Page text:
What's your favorite tool, plugin, or technique for developing
It's not a tool per se, but I use and recommend using the QUE Special Edition Using FileMaker Pro, and the FileMaker Bibles. They're well written without being patronizing or cute. They contain a LOT of material, and I use mine as my reference. The other development 'tool' is the FileMaker Solutions Alliance; it's a great community of developers and trainers.
You're a FileMaker 7 Certified Developer. Has the certification helped you? If so, how? And are you planning on getting certified on 8?
I'm working on my 8 certification. The test is hard, and is a good indicator that you have a handle on developing in FileMaker. Certification is always a good thing. Being certified doesn't make you a better developer, but it sometimes gives the client more confidence in your abilities.
What advice would you give to someone that is just starting to do FileMaker development?
If you have an existing database, re-build it on your own. Recognize that it will take some time to get experienced enough as a developer. Use any resources that are available - seminars, user groups, and web sites. DevCon is also a fantastic place to go, if you can. You spend five days with other people who understand why you get excited by something. User groups are a good place to meet other developers, and learn more about FileMaker.
What significant changes have you seen take place in the FileMaker world over the years?
Of course, going from 6 to 7, which changed the database model as we knew it. I also remember going from 2 to 3, when FileMaker became relational. That was a tough concept to learn, at least at first.
You're also involved in the Richmond, Virginia chapter of FMPUG. How has being involved in the group benefited you?
Being involved with FMPUG has introduced me to other FileMaker users in the area, which is always a good thing. We talk about different topics at our meetings, so I'm able to share and learn tips and tricks from other members.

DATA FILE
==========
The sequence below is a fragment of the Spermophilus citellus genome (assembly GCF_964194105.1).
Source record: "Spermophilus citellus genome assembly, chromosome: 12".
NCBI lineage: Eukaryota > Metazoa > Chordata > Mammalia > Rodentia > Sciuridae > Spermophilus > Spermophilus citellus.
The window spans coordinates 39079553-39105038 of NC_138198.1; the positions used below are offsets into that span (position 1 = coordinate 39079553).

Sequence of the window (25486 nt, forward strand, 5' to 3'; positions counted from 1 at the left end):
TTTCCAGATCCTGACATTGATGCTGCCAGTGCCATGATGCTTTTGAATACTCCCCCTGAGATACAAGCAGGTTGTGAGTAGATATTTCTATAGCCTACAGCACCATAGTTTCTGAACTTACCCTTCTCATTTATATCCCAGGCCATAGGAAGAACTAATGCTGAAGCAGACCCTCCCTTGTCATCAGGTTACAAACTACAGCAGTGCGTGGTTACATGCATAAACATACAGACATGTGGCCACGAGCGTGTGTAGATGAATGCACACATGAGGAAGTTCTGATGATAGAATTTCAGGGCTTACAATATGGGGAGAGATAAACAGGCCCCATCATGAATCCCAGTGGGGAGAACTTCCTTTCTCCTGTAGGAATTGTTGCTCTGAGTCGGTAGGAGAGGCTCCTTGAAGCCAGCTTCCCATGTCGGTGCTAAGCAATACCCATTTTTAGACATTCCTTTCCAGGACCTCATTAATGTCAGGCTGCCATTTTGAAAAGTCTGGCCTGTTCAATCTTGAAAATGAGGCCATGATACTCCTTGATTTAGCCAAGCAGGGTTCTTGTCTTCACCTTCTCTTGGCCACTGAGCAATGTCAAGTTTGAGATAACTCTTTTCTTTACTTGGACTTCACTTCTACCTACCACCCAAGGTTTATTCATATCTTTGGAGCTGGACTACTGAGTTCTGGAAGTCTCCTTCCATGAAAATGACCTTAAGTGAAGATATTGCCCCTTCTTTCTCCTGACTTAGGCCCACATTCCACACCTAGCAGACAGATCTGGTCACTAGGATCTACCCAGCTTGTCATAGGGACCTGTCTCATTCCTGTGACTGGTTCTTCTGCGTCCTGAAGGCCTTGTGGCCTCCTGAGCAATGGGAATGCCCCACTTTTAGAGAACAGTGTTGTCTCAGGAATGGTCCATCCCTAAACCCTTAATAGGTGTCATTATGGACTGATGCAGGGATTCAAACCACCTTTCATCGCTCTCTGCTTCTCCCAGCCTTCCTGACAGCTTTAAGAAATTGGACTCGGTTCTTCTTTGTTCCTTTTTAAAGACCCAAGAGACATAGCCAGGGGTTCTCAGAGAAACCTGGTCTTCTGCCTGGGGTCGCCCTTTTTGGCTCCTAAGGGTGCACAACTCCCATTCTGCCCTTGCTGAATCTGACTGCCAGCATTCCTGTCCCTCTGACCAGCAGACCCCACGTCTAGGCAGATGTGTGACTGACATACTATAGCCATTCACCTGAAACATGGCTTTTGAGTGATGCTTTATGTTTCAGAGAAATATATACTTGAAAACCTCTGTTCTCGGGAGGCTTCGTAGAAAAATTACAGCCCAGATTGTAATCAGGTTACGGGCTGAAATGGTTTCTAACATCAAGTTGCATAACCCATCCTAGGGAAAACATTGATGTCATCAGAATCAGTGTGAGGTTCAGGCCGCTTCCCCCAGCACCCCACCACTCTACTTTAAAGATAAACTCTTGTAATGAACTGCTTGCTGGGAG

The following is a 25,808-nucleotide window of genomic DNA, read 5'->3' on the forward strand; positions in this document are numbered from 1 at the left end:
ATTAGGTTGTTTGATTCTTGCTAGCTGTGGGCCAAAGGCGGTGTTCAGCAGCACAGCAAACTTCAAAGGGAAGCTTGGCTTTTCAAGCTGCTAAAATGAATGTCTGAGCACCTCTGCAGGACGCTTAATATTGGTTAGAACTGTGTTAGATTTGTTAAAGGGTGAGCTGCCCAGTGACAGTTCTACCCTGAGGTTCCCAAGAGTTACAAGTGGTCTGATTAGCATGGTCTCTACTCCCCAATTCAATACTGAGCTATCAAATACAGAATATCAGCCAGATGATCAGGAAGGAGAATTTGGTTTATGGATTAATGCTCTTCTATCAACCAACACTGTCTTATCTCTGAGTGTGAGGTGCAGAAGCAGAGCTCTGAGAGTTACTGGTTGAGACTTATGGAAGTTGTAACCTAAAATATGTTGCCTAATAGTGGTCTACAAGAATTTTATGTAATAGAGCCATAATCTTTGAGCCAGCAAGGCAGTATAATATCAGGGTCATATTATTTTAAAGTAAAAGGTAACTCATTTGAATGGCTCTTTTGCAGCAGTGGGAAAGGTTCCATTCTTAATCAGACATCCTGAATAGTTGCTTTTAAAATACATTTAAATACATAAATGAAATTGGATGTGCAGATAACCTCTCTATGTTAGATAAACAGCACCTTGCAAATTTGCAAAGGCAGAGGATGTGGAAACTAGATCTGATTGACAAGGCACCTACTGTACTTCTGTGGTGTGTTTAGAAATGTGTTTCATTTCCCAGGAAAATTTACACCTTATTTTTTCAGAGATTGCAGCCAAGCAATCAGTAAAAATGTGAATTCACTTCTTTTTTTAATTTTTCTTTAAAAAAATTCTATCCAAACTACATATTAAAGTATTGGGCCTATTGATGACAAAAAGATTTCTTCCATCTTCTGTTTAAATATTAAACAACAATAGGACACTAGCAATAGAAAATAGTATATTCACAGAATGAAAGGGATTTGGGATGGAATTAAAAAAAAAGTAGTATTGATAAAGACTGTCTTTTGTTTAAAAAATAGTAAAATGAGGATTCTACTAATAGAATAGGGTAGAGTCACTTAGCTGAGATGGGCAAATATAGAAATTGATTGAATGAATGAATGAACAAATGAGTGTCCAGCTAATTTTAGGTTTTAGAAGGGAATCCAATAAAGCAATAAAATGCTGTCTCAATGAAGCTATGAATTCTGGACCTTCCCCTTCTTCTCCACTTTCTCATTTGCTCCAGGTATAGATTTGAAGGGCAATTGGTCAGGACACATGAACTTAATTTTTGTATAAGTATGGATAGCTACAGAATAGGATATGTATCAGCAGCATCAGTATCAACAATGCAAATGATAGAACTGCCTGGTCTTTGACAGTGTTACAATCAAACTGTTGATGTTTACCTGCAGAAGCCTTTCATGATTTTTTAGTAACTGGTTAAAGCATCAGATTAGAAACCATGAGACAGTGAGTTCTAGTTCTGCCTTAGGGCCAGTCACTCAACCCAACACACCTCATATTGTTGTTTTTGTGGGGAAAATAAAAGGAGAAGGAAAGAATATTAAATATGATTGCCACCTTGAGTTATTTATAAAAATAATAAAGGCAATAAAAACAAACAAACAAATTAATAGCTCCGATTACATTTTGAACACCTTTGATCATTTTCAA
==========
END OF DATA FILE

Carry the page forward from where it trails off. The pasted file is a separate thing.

What technology has most changed your life?
For me personally, I would have to say the cell phone. Computers changed the world we live in; the cell phone has made the difference to me in making me available and able to communicate easily. I have a special child, so it is important to me. It's a mixed blessing, always being available, but it's worth the trade off.
What are your favorite things to do that don't involve work?
I read, and do a lot of different needlework projects. I have a Girl Scout troop and I volunteer in the community. These give me a creative outlet.
What inspires you?
I think, if inspiration is the right term for me, it's being able to make someone's job easier. Knowing how I can help an organization reduce the amount of work to be done makes me like my job.
What's next for you and/or your business?
Next in my business is my 8 certification, and beginning work on a summer camp database. I built one several years ago, and my goal is to be able to create a marketable solution.
To learn more about Joyce M. Lillemon Boschert, please visit: